Antitrust law is a broad category of U.S. federal law that regulates business enterprises. Antitrust law attempts to curtail monopolistic business activity and strives to promote a free market economy that provides consumers with a reasonable amount of choice in services, products, and costs.
There are several ways in which a business enterprise can be in violation of the antitrust law. The courts examine possible antitrust violations under a standard of "per se violations." Under this framework, all that must be proven in court is that the accused actually committed one of several "per se violations." The intent of the accused or the effects of their actions are irrelevant. Some of the more notable antitrust per se violations are:
There are three main statutory schemes that make up the U.S. antitrust law. Either the Antitrust Division of the Justice Department or the Federal Trade Commission primarily enforces all three federal statutes.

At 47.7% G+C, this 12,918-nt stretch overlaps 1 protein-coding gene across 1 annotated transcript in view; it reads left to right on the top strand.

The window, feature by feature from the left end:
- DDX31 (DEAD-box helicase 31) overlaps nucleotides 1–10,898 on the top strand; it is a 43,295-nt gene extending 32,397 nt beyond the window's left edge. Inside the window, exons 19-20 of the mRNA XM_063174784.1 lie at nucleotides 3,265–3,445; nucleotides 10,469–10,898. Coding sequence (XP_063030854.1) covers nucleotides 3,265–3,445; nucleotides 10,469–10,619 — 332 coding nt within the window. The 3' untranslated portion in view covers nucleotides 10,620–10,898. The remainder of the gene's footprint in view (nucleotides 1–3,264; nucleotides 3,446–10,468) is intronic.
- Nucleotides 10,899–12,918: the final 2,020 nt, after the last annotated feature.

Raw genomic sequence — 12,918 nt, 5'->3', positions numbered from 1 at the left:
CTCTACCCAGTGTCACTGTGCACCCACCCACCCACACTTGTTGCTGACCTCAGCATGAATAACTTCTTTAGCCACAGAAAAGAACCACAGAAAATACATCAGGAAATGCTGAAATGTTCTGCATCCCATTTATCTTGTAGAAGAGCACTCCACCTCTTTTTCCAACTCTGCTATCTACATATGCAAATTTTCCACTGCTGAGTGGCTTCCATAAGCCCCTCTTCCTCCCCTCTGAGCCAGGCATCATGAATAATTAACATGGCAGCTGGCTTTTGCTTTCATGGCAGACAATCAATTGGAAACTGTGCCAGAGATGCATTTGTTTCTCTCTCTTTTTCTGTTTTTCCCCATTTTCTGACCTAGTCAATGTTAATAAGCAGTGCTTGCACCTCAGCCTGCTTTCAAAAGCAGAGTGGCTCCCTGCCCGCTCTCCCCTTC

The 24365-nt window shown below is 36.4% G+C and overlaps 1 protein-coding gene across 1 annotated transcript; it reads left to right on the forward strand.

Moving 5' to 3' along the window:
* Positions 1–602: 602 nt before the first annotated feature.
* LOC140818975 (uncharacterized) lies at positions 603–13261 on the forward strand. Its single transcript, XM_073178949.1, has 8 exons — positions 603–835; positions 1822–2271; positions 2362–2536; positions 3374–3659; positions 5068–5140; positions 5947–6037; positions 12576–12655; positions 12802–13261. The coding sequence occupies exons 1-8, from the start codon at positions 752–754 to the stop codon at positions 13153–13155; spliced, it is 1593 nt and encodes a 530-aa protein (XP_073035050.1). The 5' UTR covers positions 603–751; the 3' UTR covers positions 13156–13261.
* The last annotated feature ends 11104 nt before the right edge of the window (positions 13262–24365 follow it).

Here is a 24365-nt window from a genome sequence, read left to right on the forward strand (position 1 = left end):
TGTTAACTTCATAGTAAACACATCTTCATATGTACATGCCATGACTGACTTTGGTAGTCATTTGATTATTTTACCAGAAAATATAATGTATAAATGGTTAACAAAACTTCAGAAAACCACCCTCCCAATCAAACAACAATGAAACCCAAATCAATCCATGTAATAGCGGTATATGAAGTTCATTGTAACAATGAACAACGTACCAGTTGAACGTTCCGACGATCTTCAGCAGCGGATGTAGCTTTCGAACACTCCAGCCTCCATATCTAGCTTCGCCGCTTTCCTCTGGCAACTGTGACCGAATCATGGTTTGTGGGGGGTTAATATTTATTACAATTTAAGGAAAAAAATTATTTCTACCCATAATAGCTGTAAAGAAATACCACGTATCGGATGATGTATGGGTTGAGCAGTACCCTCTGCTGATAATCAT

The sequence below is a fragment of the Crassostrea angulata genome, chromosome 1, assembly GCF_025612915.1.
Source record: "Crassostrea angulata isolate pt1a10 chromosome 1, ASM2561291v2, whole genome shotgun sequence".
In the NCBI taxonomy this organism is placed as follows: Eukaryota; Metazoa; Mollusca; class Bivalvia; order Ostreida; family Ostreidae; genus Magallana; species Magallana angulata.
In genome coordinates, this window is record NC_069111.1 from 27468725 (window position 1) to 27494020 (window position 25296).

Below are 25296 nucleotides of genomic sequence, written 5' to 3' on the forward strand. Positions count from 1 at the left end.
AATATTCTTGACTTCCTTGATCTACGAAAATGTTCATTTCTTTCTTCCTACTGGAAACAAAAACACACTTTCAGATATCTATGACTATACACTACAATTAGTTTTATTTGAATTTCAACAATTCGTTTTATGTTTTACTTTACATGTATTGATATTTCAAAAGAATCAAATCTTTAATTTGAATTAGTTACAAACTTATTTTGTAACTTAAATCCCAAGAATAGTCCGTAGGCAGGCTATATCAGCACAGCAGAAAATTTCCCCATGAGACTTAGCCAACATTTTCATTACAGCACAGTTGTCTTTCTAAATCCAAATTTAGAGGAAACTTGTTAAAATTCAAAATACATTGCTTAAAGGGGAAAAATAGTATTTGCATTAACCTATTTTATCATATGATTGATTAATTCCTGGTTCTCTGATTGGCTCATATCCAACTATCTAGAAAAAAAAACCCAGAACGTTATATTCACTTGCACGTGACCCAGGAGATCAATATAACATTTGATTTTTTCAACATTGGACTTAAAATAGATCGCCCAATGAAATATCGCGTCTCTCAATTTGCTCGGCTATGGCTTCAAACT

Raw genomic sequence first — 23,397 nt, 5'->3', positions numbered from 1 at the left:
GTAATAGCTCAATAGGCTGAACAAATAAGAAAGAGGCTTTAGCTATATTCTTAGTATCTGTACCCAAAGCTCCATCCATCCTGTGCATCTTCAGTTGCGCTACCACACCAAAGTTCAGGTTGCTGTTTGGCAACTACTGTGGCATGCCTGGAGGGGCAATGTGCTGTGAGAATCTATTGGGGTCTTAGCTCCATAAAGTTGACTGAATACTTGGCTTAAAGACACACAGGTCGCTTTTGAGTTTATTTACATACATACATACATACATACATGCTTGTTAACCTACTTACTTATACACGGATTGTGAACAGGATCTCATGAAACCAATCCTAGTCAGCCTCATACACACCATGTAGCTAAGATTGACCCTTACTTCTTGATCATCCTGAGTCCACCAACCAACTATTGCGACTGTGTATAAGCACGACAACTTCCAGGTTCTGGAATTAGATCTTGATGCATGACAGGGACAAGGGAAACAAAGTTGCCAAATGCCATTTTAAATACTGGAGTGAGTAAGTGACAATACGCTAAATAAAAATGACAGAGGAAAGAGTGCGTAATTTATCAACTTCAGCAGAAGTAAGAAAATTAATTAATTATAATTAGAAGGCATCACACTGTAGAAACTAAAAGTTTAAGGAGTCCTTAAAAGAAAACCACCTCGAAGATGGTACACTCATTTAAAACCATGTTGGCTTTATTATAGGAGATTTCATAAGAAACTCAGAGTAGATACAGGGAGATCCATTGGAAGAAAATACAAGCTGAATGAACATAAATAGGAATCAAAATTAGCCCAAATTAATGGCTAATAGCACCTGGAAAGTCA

If you face allegations that you have violated an antitrust statute, immediate legal counsel should be sought. Violations of U.S. antitrust law are serious offenses carrying both civil and criminal penalties. Speaking with an attorney will inform you of your legal rights as well preserve any possible remedies you may have. If you believe another business violated the antitrust acts and harmed you or your company, you should speak to a lawyer who can properly review your case.
Last Modified: 06-15-2015 12:00 PM PDTLaw Library Disclaimer
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